What does “strategy” mean?

Definitions and meanings that matter

What does “strategy” even mean?

What’s your definition?

Do you see it as just a “synonym for expensive,” as one economist called it?

The original Greek words behind “strategy” began as military terms, and most of the early definitions are some variation on “the art of the general,” or “the art of command.”

A sixth-century writer defined it as “the means by which a commander may defend his own lands and defeat his enemies.”

One of the most popular military texts of the late 19th and early 20th centuries described strategy as “the art of distributing and applying military means to fulfill the ends of policy.”

Peter Drucker, credited with popularizing strategy within business circles in the 1960s, summarized it as “organizing ... tasks so that executives can perform them systematically, purposefully, with understanding, and with reasonable probability of accomplishment.”

Modern business strategists like Roger Martin have called it “the act of making an integrated set of choices, which positions the organization to win.”

And while all of these definitions share a theme, if I just write the word “strategy” I haven’t really made myself clear.

So when I use the word, what do I actually mean?

This is my definition of strategy:

“The structure to work efficiently to get what you want.”

Structure is the word I use for the output of the highest level decisions we make after determining what we want.1 Those decisions constrain our actions and keep us heading in our chosen direction.

Once we’ve defined what we want—say, a new customer—we have decisions to make before we can act effectively. Decisions like: Who are they? How much are we willing to spend, or do, or offer to get them?

What do they need to know about us for them to be interested? What do we need to say for them to understand that about us? When do we need to say it?

What has to be true about the world, the market, the competition, and the customer for our efforts to work?2

What do I like doing, that I can afford to do every day for a long time?

Those decisions provide structure, and they help you determine the most efficient way for you to proceed toward what you want.

Efficiency is key because we can’t be effective if we’re spending indiscriminately or taking unsustainable actions.

We all have limited resources, like money, time, and energy. If we’re not accounting for the most efficient uses of our resources in our strategy, we’re bound to fail in the long-term—because we’ll eventually run out of something we need to keep going.

The higher goal of effectiveness depends on the lower goal of efficiency. Effective strategy requires procedural consideration, otherwise it’s just a wish.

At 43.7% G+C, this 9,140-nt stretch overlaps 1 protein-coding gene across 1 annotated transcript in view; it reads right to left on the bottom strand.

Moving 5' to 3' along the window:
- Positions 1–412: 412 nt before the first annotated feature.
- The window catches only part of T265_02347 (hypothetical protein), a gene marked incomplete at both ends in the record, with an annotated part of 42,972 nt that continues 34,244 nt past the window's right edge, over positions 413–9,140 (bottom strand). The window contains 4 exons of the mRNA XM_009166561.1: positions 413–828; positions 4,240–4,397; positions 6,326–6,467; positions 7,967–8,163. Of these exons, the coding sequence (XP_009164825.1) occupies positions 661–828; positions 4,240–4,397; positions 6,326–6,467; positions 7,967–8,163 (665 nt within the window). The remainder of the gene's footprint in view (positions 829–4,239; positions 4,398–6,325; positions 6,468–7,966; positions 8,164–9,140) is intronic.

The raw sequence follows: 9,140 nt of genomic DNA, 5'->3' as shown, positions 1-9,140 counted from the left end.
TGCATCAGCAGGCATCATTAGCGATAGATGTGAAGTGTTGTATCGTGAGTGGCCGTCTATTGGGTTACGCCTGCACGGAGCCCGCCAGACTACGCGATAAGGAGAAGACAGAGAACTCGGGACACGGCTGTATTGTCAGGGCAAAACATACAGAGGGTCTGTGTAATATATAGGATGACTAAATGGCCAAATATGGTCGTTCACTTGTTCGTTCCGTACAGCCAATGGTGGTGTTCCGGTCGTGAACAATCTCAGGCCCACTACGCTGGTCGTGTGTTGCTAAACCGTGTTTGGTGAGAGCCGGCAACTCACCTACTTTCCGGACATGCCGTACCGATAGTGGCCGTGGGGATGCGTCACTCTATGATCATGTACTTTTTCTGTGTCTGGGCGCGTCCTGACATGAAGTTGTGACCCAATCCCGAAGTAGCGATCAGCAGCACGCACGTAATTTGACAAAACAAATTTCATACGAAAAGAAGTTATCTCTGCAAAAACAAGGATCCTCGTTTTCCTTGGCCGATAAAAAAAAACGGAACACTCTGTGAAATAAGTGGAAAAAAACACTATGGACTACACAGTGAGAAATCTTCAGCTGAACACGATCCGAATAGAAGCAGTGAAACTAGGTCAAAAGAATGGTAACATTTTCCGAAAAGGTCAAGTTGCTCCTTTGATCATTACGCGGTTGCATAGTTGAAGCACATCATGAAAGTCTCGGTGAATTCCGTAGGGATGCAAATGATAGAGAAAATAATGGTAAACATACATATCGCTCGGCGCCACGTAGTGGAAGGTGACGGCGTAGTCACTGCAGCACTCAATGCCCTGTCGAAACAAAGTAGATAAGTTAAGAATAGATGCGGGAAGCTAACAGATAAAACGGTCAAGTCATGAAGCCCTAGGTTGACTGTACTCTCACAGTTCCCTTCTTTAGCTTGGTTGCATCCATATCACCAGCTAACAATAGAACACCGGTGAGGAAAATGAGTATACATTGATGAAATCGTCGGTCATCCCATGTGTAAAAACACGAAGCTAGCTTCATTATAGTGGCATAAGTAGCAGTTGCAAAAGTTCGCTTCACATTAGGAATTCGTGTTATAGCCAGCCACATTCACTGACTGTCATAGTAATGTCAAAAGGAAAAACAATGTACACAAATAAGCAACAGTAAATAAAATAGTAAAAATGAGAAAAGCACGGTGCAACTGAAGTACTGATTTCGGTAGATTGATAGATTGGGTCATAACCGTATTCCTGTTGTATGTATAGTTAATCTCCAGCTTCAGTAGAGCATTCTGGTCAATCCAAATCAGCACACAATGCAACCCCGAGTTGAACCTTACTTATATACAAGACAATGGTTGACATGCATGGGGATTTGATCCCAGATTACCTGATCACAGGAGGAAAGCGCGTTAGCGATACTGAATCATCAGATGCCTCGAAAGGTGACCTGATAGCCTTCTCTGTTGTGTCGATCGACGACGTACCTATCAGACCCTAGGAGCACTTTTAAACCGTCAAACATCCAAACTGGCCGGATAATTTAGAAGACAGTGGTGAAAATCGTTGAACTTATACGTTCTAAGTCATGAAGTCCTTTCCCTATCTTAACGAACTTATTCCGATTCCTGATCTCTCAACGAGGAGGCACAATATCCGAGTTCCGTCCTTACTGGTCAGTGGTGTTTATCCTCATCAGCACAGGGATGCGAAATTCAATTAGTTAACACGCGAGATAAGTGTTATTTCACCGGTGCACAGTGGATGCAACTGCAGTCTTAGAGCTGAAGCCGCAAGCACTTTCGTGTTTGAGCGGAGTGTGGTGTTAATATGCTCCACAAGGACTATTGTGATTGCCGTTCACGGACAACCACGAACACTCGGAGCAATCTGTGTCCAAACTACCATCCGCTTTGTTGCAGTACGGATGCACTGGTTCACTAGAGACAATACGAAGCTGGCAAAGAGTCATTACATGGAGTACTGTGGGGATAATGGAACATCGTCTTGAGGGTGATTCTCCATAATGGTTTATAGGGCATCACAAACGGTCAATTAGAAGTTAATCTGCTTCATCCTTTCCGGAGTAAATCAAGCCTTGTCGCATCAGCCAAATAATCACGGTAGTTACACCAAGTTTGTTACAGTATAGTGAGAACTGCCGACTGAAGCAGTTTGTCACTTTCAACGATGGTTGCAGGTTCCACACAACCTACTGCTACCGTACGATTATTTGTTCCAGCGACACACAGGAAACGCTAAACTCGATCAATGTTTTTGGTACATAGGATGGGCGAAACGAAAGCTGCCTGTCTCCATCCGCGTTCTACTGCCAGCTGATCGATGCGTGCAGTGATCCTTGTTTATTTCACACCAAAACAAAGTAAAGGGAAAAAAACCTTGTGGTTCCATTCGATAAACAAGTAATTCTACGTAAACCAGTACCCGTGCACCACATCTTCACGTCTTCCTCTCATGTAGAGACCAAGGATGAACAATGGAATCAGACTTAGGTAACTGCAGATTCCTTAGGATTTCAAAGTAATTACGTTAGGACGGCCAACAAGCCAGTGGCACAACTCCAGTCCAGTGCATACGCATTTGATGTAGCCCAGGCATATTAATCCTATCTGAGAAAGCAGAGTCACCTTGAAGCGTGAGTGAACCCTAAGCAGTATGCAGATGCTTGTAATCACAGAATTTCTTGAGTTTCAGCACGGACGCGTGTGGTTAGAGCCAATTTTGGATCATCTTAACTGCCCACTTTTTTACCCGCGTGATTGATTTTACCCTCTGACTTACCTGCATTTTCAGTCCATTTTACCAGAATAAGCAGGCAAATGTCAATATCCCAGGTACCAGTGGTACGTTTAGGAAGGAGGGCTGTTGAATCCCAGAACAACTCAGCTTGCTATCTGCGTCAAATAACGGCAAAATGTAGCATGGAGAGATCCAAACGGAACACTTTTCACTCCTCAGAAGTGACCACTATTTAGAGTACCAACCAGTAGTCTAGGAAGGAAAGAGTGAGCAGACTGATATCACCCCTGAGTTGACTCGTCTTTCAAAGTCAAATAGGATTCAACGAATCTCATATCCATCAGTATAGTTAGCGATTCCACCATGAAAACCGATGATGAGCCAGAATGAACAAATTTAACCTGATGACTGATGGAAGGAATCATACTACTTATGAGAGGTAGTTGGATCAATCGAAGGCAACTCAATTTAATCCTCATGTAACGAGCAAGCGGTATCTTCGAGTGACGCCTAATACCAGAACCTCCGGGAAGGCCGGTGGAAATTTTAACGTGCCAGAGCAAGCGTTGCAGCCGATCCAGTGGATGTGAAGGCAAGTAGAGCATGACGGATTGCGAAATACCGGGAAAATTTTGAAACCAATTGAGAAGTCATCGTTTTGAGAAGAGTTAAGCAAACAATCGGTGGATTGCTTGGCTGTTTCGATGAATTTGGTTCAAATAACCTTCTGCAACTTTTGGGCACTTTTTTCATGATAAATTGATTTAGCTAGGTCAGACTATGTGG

And to get what we want, we need to plan ahead, think long-term, and make tough decisions that occasionally hurt in the moment. To do that confidently, we need to know we’re heading in the right direction and that we’re likely to get there.

We need a structure to guide us. We need a strategy.

With a strategy, when we have a marketing decision to make, like whether to get on TikTok or start a newsletter, we already know who we want to talk to, what to say, when we need to say it, and how much we’re willing to spend—and if it’s likely to work, based on what has to be true for it to pay off.

It’s not a long, agonizing, or frustrating decision process. Instead, it becomes a creative exercise, letting us imagine all the ways we could most effectively get our chosen message across to our chosen target audience in our chosen manner at our chosen time.

Without that structure, we can spin in a circle, doing a little bit of everything all the time, burning ourselves out, but getting nowhere.

So if you’re spinning—tiring but not making progress—don’t run faster, spend more, or try yet another tactic.

Slow down, pause, and structure your efforts and your day in a way that will let you efficiently take careful, thoughtful action.

And focus your actions on what you love doing, so you can do your best every day, for your best customers, for years to come.

Trying everything and seeing what sticks feels like a good way to spend our time, but there are more things to try than hours in the day, and years in our lives.

The only way to be truly confident we’re doing the right thing is when we’ve built a structure around doing it well, doing it efficiently, and doing it every day, for a long time—happily.

It’s not enough to have a strategy to get you where you want to go, you have to want to follow that strategy, all the way through.

A “perfect” strategy that we’re unwilling or unable to follow is worse than no strategy at all—because it wastes our time.

You need to like your strategy, you need to believe in it.

And you need to feel like you can keep it up for a very long time.

You need a strategy you want.

1

I chose “structure” over “constraints” based on my fondness for this passage in The Art of War:

“Assess the advantages in taking advice, then structure your forces accordingly, to supplement extraordinary tactics. Forces are to be structured strategically, based on what is advantageous.

Cao Cao: Structure depends on strategy; strategy is determined according to events.”

2

Inspired by Roger Martin’s “Most important question in strategy”: What would need to be true?

For me, this is an analysis of the essential causes of the effects we want to see in the world. For our restaurant to be “busy,” what needs to be true is that we have customers. What needs to be true for customers is that people like us. Some things that need to be true for a positive reputation are general awareness, a standard of service and quality, and perceived value.